Topic List : Immunology
Researchers on wildfires’ health impacts
California’s massive wildfires bring a host of health concerns. In a Q&A, Kari Nadeau and Mary Prunicki of the Sean N. Parker Center for Allergy and Asthma Research at Stanford discuss the threats posed by air pollution from the fires.
Immune deviations seen in severe COVID-19 cases
A Stanford study shows that in severely ill COVID-19 patients, “first-responder” immune cells, which should react immediately to signs of viruses or bacteria in the body, instead respond sluggishly.
$1.49 million for inflammation research
The Chan Zuckerberg Initiative has awarded $1.49 million to research projects involving Stanford Medicine scientists who will investigate emerging ideas about the role of inflammation in disease.
HIV vaccine proves effective in primates
Most vaccines direct the adaptive immune system to fight off infections with one arm tied behind its back. A new study in monkeys untied the other arm.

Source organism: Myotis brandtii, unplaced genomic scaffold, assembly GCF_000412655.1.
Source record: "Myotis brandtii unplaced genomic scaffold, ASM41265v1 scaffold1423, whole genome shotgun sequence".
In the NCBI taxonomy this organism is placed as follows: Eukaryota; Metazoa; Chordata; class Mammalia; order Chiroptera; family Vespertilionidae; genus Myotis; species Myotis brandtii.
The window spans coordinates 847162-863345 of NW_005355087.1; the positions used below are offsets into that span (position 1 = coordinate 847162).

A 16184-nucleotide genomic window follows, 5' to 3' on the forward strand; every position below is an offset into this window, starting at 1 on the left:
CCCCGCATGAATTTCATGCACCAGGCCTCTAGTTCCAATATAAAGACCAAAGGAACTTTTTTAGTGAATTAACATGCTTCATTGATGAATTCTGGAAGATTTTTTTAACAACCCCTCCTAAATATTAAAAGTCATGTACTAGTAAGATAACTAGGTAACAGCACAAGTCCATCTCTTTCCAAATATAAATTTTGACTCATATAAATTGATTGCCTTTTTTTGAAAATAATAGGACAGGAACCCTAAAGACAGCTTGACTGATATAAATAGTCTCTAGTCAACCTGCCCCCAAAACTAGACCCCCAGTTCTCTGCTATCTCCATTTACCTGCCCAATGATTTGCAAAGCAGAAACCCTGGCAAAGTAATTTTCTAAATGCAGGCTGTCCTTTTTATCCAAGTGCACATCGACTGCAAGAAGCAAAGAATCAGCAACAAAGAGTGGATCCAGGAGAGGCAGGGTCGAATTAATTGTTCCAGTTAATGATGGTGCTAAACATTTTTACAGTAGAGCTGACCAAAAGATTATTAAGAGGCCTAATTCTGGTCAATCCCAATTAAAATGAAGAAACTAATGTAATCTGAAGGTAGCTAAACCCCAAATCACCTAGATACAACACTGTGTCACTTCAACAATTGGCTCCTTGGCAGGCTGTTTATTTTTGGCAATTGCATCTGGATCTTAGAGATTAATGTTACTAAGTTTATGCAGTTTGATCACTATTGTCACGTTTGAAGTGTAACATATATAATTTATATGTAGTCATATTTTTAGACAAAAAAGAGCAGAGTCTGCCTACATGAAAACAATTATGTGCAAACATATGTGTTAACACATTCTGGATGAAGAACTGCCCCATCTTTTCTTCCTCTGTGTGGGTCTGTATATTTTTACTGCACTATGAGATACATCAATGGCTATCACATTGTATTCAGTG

New members of the National Academy of Sciences
Howard Chang of dermatology and of genetics, Richard Lewis of molecular and cellular physiology, and Peter Sarnow of microbiology and immunology were elected to the National Academy of Sciences.
Immunologist Chitra Dinakar dies at 54
Dinakar founded Stanford Health Care’s first allergy, asthma and immunodeficiency clinic for adult patients, which opened its doors last year.
Stanford-led teams nab top clinical research prizes
Winning studies were chosen by members of the Clinical Research Forum, a nonprofit foundation that promotes the understanding of clinical research and its impact on health and health care.
Three elected to National Academy of Medicine
Hongjie Dai, Julie Parsonnet and Joseph Wu are among the 90 regular members and 10 international members elected this year to the academy, which aims to provide independent, scientifically informed analysis and recommendations on health issues.
Antibody treatment for peanut allergy
A Stanford-led pilot study has provided early evidence that an antibody is a safe, effective and rapid food allergy treatment.
Cure for common cold in sight?
Disabling a single, apparently noncritical protein in cells may foil replication of the viruses that cause half of all common colds, polio and other diseases, according to researchers at Stanford and UCSF.